Jean-Baptiste DESHAYS (Colleville, 1729 - Paris, 1765)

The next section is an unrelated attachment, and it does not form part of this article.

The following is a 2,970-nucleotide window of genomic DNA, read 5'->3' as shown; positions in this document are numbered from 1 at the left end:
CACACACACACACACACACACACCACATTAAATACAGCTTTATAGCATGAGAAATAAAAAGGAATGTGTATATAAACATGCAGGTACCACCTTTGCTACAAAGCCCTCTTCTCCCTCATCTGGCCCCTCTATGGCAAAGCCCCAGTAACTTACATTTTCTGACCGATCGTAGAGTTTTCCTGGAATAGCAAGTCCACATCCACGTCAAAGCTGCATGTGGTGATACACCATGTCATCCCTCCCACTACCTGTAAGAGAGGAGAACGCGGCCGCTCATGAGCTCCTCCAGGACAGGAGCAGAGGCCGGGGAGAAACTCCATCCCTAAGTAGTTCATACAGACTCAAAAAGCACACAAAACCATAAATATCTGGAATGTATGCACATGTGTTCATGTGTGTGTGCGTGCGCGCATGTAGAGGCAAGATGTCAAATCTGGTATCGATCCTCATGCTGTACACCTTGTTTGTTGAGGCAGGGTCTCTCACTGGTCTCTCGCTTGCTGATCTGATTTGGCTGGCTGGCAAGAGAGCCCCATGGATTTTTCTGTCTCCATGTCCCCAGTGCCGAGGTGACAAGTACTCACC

Jean-Baptiste Deshays received his initial artistic training with Hyacinthe Collin de Vermont and Jean Restout. After winning the Prix de Rome in 1751, he studied for three years at the Ecole des Elèves Protégés and spent a further four years at the Académie de France in Rome. Agrée at the Académie Royale in 1758, Deshays was reçu the following year with a painting of Hector Laid on the Banks of the Scamander, which was exhibited at the Salon. (He exhibited a further two times at the Salon before his untimely death at the age of thirty-five, and again posthumously in 1765.) Deshays made a particular speciality of paintings of religious subjects, and received important commissions for such churches as Saint-Roch in Paris, Saint-Pierre in Douai and Saint-André in Rouen, for which he painted three major altarpieces between 1758 and 1761. He also designed two sets of tapestry cartoons for the manufactory at Beauvais. As a painter, Deshays employed a loose and fluid manner that owed much to the example of the Baroque artists he had studied in Italy, as well as to François Boucher (whose daughter he married in 1758) and Jean-Honoré Fragonard. Writing of the Salon of 1761, Denis Diderot praised his work, noting that ‘This painter, in my opinion, is the nation’s foremost painter; he has more warmth and genius than Vien; he rivals Van Loo in drawing and color...There is strength and austerity in his palette; he conceives [the most] striking subjects.’1 Deshays achieved considerable success during his brief career, which lasted only about seven years before his early death. Some six hundred drawings were dispersed at the posthumous sale of Deshays’ studio.